Notice the childlikeness of this love. “What can David say more?” Your little child, if she is ill, will not say, “Mother, nurse me,” but “Mother, nurse poor little Mary and when she feels very sick she will say, “Mary’s head aches.” Your little John, when he wants you to play with him will say, “Please, father, take little John on your knee,” or “Please, father, take John for a walk.” It is the way children talk, and this is David’s child-talk to God. “What shall David say more?” He might have said, “What shall I say more?” but love taught him a simple and sweet speech, which he delighted to use.

     Observe, it is a love which longs for communion, and enjoys it. He says, “What can David say more unto thee?” He can talk to other people, but he does not quite know how to speak to God, and then he adds, “For thou, Lord God, knowest thy servant,” which is a parallel passage to that of Peter, “Lord, thou knowest all things, thou knowest that I love thee,” as if he could not speak his heart, but his Master could read it, and he besought the Lord to act as his interpreter. Such thoughts as those which were in David’s mind break the backs of words, and stagger speech. Tongues are an after-thought, hearts come first; and oftentimes hearts wish they could fly away from tongues. Language is but a feeble wing, we want to ride the lightning,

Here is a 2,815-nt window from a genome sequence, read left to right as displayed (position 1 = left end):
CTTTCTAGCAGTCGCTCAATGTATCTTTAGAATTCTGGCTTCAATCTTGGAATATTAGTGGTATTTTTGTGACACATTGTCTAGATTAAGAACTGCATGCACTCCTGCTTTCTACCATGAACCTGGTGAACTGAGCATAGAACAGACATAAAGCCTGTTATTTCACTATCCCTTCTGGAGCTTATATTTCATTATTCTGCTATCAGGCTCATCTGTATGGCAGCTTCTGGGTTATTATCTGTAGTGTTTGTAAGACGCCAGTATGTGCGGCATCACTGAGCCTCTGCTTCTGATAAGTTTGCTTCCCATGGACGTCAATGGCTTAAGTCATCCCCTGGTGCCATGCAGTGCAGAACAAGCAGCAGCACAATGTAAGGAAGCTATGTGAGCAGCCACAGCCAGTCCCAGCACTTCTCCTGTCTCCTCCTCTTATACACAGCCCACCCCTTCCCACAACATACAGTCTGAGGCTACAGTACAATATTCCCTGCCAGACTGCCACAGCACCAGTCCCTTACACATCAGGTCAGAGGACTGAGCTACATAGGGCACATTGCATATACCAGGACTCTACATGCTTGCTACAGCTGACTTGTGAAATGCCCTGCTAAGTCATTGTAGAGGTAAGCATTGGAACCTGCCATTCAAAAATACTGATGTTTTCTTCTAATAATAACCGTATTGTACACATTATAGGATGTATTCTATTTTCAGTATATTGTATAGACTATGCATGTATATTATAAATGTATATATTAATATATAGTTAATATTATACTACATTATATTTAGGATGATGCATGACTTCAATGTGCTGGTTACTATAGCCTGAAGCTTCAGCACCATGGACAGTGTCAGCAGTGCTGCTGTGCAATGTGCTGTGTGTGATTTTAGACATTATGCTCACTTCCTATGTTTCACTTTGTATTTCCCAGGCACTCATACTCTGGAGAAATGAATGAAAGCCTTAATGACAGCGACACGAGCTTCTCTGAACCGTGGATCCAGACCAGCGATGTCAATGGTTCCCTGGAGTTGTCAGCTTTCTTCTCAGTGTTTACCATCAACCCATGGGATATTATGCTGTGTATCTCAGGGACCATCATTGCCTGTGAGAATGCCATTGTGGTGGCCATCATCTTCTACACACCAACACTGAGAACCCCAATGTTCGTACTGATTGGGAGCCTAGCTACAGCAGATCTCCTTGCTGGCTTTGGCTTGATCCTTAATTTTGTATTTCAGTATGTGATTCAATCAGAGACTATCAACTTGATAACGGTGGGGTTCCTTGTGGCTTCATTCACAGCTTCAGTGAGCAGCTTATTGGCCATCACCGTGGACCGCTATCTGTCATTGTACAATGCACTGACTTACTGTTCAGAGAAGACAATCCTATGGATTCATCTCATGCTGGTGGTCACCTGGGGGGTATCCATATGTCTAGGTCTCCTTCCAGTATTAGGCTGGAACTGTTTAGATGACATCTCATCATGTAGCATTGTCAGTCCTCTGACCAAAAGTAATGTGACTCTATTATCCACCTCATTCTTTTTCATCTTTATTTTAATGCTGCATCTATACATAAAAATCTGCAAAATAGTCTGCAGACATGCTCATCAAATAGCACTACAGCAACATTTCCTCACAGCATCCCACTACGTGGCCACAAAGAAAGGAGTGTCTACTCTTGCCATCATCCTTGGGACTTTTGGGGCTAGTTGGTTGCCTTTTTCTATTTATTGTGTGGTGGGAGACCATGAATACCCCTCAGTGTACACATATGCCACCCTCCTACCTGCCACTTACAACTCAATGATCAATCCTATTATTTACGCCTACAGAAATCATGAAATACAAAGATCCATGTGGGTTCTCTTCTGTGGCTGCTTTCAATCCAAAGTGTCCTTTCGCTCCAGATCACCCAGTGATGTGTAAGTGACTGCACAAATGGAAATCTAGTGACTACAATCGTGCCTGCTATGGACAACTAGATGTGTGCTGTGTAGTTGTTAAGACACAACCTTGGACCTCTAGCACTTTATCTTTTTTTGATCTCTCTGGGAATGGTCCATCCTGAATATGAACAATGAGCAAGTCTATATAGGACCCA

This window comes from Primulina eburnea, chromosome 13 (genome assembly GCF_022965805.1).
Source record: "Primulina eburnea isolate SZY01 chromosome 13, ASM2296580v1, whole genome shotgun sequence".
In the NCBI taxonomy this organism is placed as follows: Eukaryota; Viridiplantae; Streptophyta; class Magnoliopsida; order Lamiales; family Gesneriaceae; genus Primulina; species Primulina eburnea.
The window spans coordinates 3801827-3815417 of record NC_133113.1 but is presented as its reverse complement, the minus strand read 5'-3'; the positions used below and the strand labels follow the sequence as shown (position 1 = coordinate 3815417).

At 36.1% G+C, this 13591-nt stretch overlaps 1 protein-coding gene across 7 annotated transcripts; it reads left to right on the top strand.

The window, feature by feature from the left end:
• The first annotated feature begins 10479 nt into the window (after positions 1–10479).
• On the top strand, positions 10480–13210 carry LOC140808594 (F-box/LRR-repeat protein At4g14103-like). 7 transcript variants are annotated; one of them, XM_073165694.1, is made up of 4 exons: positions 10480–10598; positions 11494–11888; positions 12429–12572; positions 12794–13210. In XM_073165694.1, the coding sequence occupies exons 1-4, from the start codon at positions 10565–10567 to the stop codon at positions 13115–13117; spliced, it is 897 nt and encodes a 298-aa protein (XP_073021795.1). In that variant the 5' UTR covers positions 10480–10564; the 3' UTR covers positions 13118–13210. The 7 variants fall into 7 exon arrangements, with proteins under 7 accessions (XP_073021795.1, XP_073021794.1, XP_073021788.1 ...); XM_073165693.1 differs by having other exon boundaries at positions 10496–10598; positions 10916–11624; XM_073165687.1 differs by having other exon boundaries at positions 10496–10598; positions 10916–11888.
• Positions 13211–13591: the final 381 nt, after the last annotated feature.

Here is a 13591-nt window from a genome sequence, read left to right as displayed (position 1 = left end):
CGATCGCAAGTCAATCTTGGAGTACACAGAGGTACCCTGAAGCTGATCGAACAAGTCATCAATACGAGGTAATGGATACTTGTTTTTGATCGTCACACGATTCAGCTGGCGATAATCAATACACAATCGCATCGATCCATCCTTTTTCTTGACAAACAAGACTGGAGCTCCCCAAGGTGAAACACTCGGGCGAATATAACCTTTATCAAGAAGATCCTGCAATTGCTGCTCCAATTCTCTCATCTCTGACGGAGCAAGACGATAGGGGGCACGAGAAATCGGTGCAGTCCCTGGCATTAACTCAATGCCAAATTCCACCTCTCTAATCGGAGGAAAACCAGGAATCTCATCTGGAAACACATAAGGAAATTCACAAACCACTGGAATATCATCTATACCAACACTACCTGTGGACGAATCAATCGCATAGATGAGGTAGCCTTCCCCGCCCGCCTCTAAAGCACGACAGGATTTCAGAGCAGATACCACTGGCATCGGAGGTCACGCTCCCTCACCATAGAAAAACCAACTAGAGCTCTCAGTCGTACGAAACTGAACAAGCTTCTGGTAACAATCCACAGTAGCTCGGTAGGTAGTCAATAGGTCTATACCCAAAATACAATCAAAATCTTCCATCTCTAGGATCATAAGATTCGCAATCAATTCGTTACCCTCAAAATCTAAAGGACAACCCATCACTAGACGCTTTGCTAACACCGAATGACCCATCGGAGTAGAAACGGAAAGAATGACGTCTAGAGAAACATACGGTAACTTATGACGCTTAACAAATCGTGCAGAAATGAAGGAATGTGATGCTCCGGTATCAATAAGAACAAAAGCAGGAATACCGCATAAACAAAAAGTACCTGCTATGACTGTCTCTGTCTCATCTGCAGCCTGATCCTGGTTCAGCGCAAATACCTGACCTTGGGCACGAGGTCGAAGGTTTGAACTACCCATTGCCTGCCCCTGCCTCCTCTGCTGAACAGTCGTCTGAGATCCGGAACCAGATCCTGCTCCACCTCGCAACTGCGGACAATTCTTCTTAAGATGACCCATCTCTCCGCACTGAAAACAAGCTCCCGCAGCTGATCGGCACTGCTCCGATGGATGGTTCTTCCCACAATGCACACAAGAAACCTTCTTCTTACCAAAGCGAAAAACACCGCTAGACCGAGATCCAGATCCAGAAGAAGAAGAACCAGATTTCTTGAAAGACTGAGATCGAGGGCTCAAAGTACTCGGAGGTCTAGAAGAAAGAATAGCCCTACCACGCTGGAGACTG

“Teach me some melodious sonnet
Sung by flaming tongues above,”

has often been our cry. We are right enough in thinking that we can never express ourselves till we get to heaven. How does John Berridge put it in that singular hymn? I do not know if I can recall it. on the spur of the moment. Yes, here it is—

“Then my tongue would fain express
All his love and loveliness;
But I lisp and falter forth
Broken words not half his worth.
“Vex’d I try and try again,
Still my efforts all are vain:
Living tongues are dumb at best,
We must die to speak of Christ.”

Death must unloose these stammering tongues, or they will never be able to speak all that we feel when divine love casts us into devout raptures. Strip us of this cumber, and we will vie with seraphs in their burning hymns, and even the heavenly harps shall learn from us how to magnify the Lord. Till then we must be content to cry with David, What can we say more? Thou, Lord, knowest thy servants.